Pemex Ekes Out Tiny Profit as Oil Production Decline Resumes

(Bloomberg) -- Mexico’s state oil giant posted a slight profit in the first quarter as production slipped, with government support helping to prop up the debt-saddled company.

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Petroleos Mexicanos posted a profit of 4.7 billion pesos ($274 million), compared with 56.7 billion pesos a year ago, the company reported Friday. Crude and condensate output slid to 1.82 million barrels a day, compared with 1.853 million in the same quarter last year.

Pemex stands as one of the greatest challenges Mexico’s next president will inherit. Slashing its debt burden — the most of any oil company globally — is key to boosting output, since money that could be spent fixing aging infrastructure is instead being used to cover interest payments. Production has withered to less than half of what it was two decades ago.

The company’s debt burden stood at around $101.5 billion as of March 31, according to a company filing. Pemex’s $4 billion in outstanding bonds due 2027 edged up 0.3 cents to about 94 cents on the dollar, as of 2:13 pm in New York.

The administration of the outgoing President Andres Manuel Lopez Obrador, or AMLO, has promised to cover the majority of this year’s payments, which currently stand at around $6.3 billion. Pemex has relied on tax breaks and cash injections from the government, which has lavished as much as 1.37 trillion pesos, or around $80 billion, to support Pemex during AMLO’s tenure.

Pemex expects the government’s financial support for the company to continue as it works to reduce its debt load, Chief Executive Officer Octavio Romero said on an earnings call Friday.

Officials also said the company’s flagship Dos Bocas refinery is set to begin producing diesel fuel in May, and that the company’s domestic refining capacity was “stable” at around 1 million barrels per day.

The company declined to comment on the government’s expropriation of a hydrogen plant operated by Air Liquide at Pemex’ Tula refinery in Hidalgo state.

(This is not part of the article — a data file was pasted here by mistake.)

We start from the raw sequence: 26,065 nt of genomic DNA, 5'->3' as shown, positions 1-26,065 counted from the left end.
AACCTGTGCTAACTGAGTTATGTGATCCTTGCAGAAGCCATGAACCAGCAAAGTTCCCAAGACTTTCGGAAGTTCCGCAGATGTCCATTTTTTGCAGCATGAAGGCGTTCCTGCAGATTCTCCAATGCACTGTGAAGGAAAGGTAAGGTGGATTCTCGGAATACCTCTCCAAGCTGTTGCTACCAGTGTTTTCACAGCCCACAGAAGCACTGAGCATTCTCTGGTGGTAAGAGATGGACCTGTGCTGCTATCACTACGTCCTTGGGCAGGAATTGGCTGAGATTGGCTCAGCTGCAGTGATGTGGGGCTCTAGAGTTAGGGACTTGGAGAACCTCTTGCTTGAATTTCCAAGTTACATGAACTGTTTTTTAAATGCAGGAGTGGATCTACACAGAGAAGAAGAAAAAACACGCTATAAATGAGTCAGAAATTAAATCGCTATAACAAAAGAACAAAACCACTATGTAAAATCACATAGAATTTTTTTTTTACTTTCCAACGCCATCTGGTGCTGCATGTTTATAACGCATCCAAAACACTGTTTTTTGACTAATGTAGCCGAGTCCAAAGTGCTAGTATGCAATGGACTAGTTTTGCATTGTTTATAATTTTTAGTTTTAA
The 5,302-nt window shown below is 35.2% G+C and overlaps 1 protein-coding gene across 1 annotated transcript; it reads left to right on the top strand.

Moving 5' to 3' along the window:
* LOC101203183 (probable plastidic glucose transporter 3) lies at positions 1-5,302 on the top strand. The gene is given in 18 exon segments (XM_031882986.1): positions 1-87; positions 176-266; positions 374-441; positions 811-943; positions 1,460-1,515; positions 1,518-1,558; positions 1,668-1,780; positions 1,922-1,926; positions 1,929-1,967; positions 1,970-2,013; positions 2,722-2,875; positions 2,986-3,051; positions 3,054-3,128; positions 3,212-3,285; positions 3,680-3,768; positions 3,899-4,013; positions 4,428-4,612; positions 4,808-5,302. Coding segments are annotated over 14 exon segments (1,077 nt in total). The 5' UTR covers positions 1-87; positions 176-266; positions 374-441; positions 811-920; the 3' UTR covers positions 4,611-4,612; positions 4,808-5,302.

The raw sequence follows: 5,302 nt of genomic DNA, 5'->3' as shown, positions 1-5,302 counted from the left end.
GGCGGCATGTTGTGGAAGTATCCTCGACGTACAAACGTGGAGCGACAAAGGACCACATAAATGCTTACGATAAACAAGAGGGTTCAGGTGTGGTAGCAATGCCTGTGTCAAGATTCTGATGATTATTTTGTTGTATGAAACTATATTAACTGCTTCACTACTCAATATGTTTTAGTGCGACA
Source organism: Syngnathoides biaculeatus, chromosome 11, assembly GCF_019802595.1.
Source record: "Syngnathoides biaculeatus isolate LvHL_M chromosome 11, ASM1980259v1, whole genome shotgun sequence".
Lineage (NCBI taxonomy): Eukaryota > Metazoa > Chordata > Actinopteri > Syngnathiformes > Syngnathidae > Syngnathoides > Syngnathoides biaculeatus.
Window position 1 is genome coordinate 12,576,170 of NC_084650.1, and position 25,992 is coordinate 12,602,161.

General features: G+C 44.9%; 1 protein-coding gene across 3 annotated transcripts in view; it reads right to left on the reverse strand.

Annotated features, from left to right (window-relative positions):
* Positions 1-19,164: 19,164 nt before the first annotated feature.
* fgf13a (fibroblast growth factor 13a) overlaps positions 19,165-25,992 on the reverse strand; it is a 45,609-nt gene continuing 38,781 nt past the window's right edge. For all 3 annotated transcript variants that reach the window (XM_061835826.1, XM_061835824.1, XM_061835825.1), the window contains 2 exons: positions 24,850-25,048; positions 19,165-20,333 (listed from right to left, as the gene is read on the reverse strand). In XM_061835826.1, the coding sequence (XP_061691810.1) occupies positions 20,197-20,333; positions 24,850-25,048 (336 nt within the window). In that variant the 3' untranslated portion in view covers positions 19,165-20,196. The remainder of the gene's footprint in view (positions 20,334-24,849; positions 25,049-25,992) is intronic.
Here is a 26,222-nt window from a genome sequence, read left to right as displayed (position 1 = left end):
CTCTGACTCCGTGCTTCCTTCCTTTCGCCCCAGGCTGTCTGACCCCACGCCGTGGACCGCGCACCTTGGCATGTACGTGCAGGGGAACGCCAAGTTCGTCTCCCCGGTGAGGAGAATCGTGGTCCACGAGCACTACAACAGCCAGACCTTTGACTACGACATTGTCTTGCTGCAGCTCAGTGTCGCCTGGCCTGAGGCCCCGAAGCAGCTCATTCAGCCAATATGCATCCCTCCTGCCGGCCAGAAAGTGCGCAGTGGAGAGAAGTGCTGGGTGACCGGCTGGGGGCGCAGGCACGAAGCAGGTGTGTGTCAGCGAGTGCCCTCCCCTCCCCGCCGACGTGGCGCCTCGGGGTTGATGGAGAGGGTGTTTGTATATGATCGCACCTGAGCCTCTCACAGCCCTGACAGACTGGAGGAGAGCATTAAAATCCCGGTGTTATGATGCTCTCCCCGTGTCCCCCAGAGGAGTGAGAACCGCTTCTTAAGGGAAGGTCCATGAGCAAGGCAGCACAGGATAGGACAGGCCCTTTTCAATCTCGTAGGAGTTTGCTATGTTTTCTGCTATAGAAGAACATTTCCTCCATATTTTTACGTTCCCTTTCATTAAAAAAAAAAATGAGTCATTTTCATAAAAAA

Leading candidate Claudia Sheinbaum, AMLO’s chosen successor from the popular Morena party, is widely expected to continue on a path of state support for the company, although she has presented a plan for Pemex to shift its attention to cleaner technologies, including spending as much as $13.6 billion on new renewable projects while also building more gas-burning power plants.

“To quote the Talking Heads, Pemex is ‘the same that it ever was,” said Roger Horn, senior emerging-market strategist at Mariva Capital Markets. “Whoever wins the election in June is likely to continue with more of the same of providing just enough support to keep the ship going.”

Sheinbaum, a former Mexico City mayor, has also said she expects the company to refinance its bonds ahead of upcoming maturities in 2025, and that she expected the outgoing administration to leave a long-term plan to reverse the company’s financial decline.

Read More: Mexico Presidential Frontrunner Sees Pemex Refinancing Debt

Still, refinancing Pemex’s debt could prove challenging. The company’s debt load is so large that has hindered its market access, and refinancing the bonds could prove costly as global rates remain high.

Earlier this year, Moody’s Investors Service downgraded the company further into junk territory and maintained its negative outlook, saying the ratings cut reflected its assumption of a probable shift in the government’s willingness to support the full service of Pemex’s debt in the next few years.

Runner-up opposition candidate Xochitl Galvez, who trails Sheinbaum by nearly 30 percentage points in recent polls, has said Pemex should pursue a model like Brazil’s Petrobras: selling assets to pay down debt.

(Updates with detail from earnings call, bond prices, and analyst quote from the third paragraph. An earlier version corrected the unit conversion)

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